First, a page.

THE HISTORY OF THE DOGUE DE BORDEAUX

The Dogue de Bordeaux is one of the most ancient French breeds, probably a descendant of the Alans and, in particular, the alan vautre of which Gaston Phebus, Count of Foix, said in the 14th Century, in his Livre de Chasse that "he holds his bite stronger than three sight hounds". The word "Dogue" first appeared at the end of the 14th century. In the middle of the 19th century these ancient Dogues were hardly renowned outside the region of Aquitaine. They were used for hunting large animals such as boar, for fighting (often codified), for the guarding of houses and cattle and in the service of butchers. In 1863 the first French dog show took place in Paris in the Jardin d’Acclimation. The Dogue de Bordeaux were entered under their present name. This breed, which had suffered greatly during the two world wars, to the point of being threatened with extinction after the Second World War, got off to a fresh start in the 1960's
- 1st Standard (Caractere des vrais dogues) In Pierre MEGNIN, Le Dogue de Bordeaux, 1896
- 2nd Standard in J. KUNSTLER etude critique du Dogue de Bordeaux, 1910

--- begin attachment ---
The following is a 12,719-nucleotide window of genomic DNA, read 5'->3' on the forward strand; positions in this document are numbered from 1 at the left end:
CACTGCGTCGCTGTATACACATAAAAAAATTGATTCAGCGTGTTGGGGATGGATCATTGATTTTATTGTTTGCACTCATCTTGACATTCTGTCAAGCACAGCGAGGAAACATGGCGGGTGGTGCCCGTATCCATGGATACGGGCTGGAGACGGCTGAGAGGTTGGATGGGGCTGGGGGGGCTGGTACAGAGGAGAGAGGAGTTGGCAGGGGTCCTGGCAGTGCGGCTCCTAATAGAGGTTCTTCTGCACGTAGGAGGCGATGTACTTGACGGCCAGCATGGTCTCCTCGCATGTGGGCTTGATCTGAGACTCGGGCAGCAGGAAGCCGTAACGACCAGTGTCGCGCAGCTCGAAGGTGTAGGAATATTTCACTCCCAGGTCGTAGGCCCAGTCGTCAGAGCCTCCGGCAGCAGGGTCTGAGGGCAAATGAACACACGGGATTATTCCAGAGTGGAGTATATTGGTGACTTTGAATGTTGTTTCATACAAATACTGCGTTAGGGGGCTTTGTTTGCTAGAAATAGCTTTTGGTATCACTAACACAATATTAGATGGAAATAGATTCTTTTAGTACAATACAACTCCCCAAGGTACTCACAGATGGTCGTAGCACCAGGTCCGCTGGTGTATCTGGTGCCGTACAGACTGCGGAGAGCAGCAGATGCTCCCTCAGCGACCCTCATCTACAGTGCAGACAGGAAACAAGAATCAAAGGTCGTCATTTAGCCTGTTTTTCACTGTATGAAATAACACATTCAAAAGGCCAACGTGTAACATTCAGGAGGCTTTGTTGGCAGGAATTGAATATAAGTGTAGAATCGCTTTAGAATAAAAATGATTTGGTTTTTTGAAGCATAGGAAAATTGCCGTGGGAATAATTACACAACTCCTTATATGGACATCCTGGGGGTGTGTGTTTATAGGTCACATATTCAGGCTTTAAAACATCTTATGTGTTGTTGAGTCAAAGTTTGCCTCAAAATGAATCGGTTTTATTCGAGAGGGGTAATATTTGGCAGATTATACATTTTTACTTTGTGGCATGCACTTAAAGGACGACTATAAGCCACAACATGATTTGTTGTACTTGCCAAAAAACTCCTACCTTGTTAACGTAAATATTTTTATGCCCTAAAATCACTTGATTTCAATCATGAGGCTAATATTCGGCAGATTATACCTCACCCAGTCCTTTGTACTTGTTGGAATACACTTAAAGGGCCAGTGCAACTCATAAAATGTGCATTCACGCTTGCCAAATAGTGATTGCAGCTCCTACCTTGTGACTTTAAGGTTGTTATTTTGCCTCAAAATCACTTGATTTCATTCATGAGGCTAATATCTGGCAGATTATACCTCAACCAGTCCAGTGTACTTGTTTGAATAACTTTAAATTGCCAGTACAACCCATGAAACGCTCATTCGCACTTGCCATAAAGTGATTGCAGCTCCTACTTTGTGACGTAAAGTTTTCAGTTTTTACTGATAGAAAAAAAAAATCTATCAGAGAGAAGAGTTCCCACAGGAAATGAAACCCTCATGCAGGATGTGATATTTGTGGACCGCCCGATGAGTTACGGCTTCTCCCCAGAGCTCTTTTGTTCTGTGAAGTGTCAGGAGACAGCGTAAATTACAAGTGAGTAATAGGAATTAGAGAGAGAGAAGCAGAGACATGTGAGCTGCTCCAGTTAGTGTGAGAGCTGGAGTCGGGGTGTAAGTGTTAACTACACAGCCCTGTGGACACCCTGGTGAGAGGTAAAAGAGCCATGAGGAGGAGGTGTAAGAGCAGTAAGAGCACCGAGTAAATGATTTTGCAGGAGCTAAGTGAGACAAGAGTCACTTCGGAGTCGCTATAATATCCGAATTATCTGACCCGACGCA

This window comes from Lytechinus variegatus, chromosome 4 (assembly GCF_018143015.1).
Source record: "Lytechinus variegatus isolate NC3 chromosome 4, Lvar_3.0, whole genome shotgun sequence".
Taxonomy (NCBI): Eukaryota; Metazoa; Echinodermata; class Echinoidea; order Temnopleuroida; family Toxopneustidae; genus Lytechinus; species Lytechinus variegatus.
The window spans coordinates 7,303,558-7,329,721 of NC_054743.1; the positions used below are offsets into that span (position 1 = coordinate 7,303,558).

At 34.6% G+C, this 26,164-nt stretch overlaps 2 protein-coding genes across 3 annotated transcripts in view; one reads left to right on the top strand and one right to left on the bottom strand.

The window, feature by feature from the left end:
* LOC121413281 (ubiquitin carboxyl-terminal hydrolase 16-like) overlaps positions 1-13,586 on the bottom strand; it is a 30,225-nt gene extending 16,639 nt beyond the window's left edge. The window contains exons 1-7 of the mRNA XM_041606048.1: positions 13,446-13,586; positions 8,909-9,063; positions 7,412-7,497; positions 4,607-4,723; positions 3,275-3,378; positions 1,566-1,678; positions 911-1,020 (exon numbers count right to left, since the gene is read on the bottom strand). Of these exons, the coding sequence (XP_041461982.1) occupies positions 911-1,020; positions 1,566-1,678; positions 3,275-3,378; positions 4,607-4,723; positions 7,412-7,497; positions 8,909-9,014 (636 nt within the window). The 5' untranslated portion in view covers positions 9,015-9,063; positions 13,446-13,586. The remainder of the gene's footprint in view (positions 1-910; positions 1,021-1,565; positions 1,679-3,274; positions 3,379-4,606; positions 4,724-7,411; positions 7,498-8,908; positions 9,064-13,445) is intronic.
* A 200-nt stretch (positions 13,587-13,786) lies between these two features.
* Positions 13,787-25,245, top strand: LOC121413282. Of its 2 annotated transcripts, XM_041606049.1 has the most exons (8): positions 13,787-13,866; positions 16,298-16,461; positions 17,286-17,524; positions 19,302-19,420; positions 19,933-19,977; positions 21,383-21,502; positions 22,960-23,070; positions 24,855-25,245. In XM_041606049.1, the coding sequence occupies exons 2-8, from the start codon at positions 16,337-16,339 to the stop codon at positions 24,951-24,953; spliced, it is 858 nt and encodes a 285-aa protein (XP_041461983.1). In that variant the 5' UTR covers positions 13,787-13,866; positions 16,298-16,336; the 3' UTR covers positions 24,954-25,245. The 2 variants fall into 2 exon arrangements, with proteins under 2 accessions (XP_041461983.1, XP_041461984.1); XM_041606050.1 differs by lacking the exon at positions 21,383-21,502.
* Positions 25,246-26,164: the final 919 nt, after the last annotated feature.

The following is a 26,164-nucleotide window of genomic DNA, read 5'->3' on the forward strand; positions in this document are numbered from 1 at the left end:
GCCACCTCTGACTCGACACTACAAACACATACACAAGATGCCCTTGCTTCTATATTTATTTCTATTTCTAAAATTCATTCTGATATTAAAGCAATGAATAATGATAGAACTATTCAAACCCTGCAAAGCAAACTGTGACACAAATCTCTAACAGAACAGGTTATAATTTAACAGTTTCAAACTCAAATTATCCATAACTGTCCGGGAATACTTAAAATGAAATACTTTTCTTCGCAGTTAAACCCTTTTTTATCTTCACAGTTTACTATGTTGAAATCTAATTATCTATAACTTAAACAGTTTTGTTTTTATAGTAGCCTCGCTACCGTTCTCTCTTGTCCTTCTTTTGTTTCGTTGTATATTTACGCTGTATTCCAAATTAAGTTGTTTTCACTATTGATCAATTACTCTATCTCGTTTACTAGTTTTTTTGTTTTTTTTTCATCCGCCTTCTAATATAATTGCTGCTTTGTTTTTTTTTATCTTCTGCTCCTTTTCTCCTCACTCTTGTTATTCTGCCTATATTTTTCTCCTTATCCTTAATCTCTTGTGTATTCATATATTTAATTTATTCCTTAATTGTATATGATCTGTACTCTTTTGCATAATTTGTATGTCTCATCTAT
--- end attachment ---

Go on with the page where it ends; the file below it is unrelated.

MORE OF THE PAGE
- 3rd Standard by Raymond TRIQUET, with the collaboration of Vet, Dr. Maurice LUQUET, 1971
- 4th Standard reformulated according to Jerusalem model (F.C.I.) by Raymond TRIQUET, with collaboration of Phillipe SEROUIL, President of The French Dogue de Bordeaux Club and its committee, 1993 In recent times, one cannot ignore the effect the film "Turner & Hooch" in the late 1980's had, not only in this country but worldwide. Even before the Dogue de Bordeaux was recognised in this country many had been imported and breeding programmes started. The Dogue de Bordeaux was recognised by the Kennel Club in November 1997. The popularity of the Dogue De Bordeaux is now recognised in many countries throughout the world. Behaviour and Temperament An ancient fighting dog, the Dogue de Bordeaux is gifted for guarding, which he assumes with vigilance and great courage but without aggressiveness. A good companion very attached to his master and very affectionate. Calm, balanced with a high stimulus threshold. The male normally has a dominant character.

Rob with the influential 'Professor Raymond Triquet'